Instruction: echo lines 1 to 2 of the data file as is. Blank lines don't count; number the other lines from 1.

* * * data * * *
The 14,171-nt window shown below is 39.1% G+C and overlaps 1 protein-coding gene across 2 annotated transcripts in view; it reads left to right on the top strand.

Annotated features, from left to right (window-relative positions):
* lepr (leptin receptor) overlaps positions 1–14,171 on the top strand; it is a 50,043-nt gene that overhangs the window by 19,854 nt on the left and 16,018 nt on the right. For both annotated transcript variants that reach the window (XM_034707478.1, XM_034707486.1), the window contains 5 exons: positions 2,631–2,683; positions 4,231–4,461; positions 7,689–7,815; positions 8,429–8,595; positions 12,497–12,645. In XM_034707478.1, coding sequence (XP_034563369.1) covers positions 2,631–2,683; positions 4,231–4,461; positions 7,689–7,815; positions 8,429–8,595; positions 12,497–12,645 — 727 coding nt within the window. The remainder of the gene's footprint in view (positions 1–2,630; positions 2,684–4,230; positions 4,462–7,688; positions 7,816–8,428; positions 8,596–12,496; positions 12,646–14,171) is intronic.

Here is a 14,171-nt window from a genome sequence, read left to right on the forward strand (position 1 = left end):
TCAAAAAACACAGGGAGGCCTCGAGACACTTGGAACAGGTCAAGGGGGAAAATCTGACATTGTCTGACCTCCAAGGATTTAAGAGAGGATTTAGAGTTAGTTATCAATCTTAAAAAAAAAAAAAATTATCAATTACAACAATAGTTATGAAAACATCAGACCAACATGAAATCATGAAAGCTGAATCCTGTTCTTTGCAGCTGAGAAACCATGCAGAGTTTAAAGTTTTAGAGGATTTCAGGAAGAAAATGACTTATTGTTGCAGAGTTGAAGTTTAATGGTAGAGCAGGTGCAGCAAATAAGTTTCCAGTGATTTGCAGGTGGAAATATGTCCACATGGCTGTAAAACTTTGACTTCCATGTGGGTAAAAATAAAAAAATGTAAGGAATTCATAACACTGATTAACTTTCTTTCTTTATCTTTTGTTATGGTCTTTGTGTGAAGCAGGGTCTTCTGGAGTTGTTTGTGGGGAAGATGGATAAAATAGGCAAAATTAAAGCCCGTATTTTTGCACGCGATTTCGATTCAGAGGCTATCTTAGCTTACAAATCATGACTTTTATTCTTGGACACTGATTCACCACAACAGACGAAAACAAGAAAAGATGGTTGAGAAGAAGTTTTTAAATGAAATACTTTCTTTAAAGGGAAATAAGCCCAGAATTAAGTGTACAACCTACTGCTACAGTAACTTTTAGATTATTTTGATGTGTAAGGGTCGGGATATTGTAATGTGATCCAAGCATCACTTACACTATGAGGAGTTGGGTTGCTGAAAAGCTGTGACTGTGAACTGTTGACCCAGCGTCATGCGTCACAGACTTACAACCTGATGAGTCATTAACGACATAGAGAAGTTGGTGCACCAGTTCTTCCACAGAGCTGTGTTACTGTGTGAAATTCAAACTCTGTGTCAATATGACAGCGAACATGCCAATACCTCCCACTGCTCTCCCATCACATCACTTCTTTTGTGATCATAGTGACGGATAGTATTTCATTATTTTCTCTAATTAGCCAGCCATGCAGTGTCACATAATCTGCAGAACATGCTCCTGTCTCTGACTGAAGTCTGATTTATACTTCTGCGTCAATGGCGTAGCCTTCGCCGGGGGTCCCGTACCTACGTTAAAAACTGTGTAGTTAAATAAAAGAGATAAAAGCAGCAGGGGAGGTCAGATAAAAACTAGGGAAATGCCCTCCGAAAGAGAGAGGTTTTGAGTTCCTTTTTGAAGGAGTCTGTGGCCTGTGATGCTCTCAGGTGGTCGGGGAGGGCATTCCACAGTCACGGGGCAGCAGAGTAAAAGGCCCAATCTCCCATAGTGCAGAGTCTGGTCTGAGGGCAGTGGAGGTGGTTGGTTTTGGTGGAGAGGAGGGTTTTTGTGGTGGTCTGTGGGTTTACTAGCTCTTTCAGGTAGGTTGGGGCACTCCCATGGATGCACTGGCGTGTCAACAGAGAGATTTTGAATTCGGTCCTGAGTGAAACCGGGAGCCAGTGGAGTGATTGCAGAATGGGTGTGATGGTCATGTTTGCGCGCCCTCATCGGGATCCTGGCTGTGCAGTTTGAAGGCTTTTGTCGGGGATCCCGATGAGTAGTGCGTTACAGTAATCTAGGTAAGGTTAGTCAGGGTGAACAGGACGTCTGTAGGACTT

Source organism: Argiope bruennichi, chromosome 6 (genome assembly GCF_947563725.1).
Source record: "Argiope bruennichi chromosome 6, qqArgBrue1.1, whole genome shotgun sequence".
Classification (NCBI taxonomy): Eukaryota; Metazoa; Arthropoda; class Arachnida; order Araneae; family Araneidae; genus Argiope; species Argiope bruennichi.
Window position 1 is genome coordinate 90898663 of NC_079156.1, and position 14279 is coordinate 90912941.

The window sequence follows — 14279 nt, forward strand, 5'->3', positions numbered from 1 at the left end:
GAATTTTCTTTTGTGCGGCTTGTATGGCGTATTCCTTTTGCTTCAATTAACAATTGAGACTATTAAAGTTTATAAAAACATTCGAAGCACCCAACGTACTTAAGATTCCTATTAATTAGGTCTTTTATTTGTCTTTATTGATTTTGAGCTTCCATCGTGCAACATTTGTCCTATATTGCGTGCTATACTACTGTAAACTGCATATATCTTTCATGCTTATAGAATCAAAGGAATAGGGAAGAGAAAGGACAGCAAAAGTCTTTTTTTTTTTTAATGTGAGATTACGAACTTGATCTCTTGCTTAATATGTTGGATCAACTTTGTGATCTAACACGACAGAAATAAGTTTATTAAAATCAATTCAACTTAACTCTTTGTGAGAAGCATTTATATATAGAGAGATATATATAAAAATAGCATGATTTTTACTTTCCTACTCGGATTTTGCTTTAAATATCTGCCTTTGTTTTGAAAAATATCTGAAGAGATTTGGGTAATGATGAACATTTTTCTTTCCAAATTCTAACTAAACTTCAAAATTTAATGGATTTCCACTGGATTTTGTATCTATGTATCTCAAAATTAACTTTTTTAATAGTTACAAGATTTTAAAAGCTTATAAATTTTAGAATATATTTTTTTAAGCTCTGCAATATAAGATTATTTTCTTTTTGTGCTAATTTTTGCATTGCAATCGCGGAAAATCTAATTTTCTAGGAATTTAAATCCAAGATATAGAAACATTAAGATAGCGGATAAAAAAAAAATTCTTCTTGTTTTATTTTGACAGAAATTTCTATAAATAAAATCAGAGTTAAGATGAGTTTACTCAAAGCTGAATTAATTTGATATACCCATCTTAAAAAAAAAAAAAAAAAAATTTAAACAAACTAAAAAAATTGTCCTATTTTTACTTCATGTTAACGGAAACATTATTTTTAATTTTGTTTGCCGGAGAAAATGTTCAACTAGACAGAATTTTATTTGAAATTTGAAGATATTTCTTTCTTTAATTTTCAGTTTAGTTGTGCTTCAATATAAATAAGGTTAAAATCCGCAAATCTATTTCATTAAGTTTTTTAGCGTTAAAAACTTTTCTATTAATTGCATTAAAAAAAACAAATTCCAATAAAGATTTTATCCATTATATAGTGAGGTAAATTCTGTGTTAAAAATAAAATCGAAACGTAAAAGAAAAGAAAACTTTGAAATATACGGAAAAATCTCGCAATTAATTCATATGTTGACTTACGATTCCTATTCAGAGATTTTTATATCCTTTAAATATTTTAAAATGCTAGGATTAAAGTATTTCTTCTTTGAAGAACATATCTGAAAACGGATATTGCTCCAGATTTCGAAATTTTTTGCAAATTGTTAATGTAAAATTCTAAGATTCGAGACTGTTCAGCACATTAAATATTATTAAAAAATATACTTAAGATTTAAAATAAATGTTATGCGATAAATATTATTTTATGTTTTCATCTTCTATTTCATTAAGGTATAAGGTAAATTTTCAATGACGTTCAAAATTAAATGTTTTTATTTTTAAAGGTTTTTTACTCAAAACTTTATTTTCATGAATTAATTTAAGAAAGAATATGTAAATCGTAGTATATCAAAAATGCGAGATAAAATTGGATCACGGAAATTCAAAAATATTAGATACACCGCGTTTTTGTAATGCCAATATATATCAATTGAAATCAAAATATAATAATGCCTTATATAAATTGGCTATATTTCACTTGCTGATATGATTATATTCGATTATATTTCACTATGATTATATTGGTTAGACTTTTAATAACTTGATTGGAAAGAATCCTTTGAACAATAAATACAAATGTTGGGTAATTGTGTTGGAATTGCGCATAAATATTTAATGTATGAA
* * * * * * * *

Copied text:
The 14,171-nt window shown below is 39.1% G+C and overlaps 1 protein-coding gene across 2 annotated transcripts in view; it reads left to right on the top strand.

Annotated features, from left to right (window-relative positions):